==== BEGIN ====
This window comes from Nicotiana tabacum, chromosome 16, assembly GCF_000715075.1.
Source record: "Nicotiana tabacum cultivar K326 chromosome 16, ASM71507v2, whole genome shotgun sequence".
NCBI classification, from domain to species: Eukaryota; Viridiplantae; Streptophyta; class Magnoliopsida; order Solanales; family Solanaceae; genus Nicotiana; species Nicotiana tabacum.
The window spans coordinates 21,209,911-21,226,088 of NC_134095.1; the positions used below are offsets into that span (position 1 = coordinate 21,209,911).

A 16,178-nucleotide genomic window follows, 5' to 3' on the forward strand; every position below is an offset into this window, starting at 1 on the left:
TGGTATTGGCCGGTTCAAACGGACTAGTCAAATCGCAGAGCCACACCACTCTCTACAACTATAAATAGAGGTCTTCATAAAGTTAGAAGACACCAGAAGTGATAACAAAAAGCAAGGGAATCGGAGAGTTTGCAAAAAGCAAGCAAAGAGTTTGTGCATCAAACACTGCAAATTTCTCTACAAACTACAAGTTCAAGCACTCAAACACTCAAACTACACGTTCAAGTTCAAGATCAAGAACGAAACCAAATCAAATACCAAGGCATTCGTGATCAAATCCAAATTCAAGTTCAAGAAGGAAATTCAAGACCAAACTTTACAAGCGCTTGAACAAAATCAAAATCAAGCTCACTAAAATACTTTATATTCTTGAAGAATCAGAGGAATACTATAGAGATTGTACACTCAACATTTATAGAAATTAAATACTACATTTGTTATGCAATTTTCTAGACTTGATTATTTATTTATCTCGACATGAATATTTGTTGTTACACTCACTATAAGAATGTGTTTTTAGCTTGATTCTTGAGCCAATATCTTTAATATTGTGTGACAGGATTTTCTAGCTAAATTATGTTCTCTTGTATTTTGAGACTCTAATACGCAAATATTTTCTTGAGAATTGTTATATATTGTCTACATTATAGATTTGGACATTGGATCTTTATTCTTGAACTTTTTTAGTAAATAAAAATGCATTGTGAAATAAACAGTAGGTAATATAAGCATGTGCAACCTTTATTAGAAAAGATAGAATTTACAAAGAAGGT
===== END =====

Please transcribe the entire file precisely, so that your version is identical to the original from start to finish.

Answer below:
This window comes from Nicotiana tabacum, chromosome 16, assembly GCF_000715075.1.
Source record: "Nicotiana tabacum cultivar K326 chromosome 16, ASM71507v2, whole genome shotgun sequence".
NCBI classification, from domain to species: Eukaryota; Viridiplantae; Streptophyta; class Magnoliopsida; order Solanales; family Solanaceae; genus Nicotiana; species Nicotiana tabacum.
The window spans coordinates 21,209,911-21,226,088 of NC_134095.1; the positions used below are offsets into that span (position 1 = coordinate 21,209,911).

A 16,178-nucleotide genomic window follows, 5' to 3' on the forward strand; every position below is an offset into this window, starting at 1 on the left:
TGGTATTGGCCGGTTCAAACGGACTAGTCAAATCGCAGAGCCACACCACTCTCTACAACTATAAATAGAGGTCTTCATAAAGTTAGAAGACACCAGAAGTGATAACAAAAAGCAAGGGAATCGGAGAGTTTGCAAAAAGCAAGCAAAGAGTTTGTGCATCAAACACTGCAAATTTCTCTACAAACTACAAGTTCAAGCACTCAAACACTCAAACTACACGTTCAAGTTCAAGATCAAGAACGAAACCAAATCAAATACCAAGGCATTCGTGATCAAATCCAAATTCAAGTTCAAGAAGGAAATTCAAGACCAAACTTTACAAGCGCTTGAACAAAATCAAAATCAAGCTCACTAAAATACTTTATATTCTTGAAGAATCAGAGGAATACTATAGAGATTGTACACTCAACATTTATAGAAATTAAATACTACATTTGTTATGCAATTTTCTAGACTTGATTATTTATTTATCTCGACATGAATATTTGTTGTTACACTCACTATAAGAATGTGTTTTTAGCTTGATTCTTGAGCCAATATCTTTAATATTGTGTGACAGGATTTTCTAGCTAAATTATGTTCTCTTGTATTTTGAGACTCTAATACGCAAATATTTTCTTGAGAATTGTTATATATTGTCTACATTATAGATTTGGACATTGGATCTTTATTCTTGAACTTTTTTAGTAAATAAAAATGCATTGTGAAATAAACAGTAGGTAATATAAGCATGTGCAACCTTTATTAGAAAAGATAGAATTTACAAAGAAGGT